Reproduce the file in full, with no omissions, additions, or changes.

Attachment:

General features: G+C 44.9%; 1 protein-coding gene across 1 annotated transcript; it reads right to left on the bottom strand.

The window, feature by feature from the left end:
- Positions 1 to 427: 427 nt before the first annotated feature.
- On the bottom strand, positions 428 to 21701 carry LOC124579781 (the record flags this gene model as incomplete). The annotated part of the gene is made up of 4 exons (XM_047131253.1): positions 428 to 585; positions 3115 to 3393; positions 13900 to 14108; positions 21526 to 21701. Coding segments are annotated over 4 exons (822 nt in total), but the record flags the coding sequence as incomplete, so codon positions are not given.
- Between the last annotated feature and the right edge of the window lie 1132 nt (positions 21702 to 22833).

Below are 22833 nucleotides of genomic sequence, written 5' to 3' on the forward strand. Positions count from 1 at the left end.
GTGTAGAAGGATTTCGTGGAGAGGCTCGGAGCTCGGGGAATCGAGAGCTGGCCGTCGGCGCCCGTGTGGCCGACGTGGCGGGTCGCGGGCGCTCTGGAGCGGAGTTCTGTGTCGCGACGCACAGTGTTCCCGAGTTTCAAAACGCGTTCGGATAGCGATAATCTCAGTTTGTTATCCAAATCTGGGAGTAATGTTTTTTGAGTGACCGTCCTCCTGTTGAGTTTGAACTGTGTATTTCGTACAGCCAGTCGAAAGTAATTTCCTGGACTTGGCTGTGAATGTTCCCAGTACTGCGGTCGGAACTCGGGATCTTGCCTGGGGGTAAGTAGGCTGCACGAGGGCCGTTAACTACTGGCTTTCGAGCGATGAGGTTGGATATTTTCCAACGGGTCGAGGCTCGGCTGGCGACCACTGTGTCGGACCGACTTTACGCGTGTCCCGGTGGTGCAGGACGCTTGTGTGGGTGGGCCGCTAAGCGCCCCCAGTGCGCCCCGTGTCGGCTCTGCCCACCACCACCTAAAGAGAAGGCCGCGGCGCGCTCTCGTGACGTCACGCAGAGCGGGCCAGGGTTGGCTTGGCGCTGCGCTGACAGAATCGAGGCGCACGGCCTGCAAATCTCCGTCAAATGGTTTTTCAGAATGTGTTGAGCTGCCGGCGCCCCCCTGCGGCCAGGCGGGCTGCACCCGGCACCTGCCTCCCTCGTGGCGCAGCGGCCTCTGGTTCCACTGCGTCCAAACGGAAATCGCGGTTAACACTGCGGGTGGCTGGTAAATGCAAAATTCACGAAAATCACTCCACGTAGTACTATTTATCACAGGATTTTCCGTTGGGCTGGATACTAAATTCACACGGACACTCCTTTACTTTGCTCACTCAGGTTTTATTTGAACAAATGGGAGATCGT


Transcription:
General features: G+C 44.9%; 1 protein-coding gene across 1 annotated transcript; it reads right to left on the bottom strand.

The window, feature by feature from the left end:
- Positions 1 to 427: 427 nt before the first annotated feature.
- On the bottom strand, positions 428 to 21701 carry LOC124579781 (the record flags this gene model as incomplete). The annotated part of the gene is made up of 4 exons (XM_047131253.1): positions 428 to 585; positions 3115 to 3393; positions 13900 to 14108; positions 21526 to 21701. Coding segments are annotated over 4 exons (822 nt in total), but the record flags the coding sequence as incomplete, so codon positions are not given.
- Between the last annotated feature and the right edge of the window lie 1132 nt (positions 21702 to 22833).

Below are 22833 nucleotides of genomic sequence, written 5' to 3' on the forward strand. Positions count from 1 at the left end.
GTGTAGAAGGATTTCGTGGAGAGGCTCGGAGCTCGGGGAATCGAGAGCTGGCCGTCGGCGCCCGTGTGGCCGACGTGGCGGGTCGCGGGCGCTCTGGAGCGGAGTTCTGTGTCGCGACGCACAGTGTTCCCGAGTTTCAAAACGCGTTCGGATAGCGATAATCTCAGTTTGTTATCCAAATCTGGGAGTAATGTTTTTTGAGTGACCGTCCTCCTGTTGAGTTTGAACTGTGTATTTCGTACAGCCAGTCGAAAGTAATTTCCTGGACTTGGCTGTGAATGTTCCCAGTACTGCGGTCGGAACTCGGGATCTTGCCTGGGGGTAAGTAGGCTGCACGAGGGCCGTTAACTACTGGCTTTCGAGCGATGAGGTTGGATATTTTCCAACGGGTCGAGGCTCGGCTGGCGACCACTGTGTCGGACCGACTTTACGCGTGTCCCGGTGGTGCAGGACGCTTGTGTGGGTGGGCCGCTAAGCGCCCCCAGTGCGCCCCGTGTCGGCTCTGCCCACCACCACCTAAAGAGAAGGCCGCGGCGCGCTCTCGTGACGTCACGCAGAGCGGGCCAGGGTTGGCTTGGCGCTGCGCTGACAGAATCGAGGCGCACGGCCTGCAAATCTCCGTCAAATGGTTTTTCAGAATGTGTTGAGCTGCCGGCGCCCCCCTGCGGCCAGGCGGGCTGCACCCGGCACCTGCCTCCCTCGTGGCGCAGCGGCCTCTGGTTCCACTGCGTCCAAACGGAAATCGCGGTTAACACTGCGGGTGGCTGGTAAATGCAAAATTCACGAAAATCACTCCACGTAGTACTATTTATCACAGGATTTTCCGTTGGGCTGGATACTAAATTCACACGGACACTCCTTTACTTTGCTCACTCAGGTTTTATTTGAACAAATGGGAGATCGT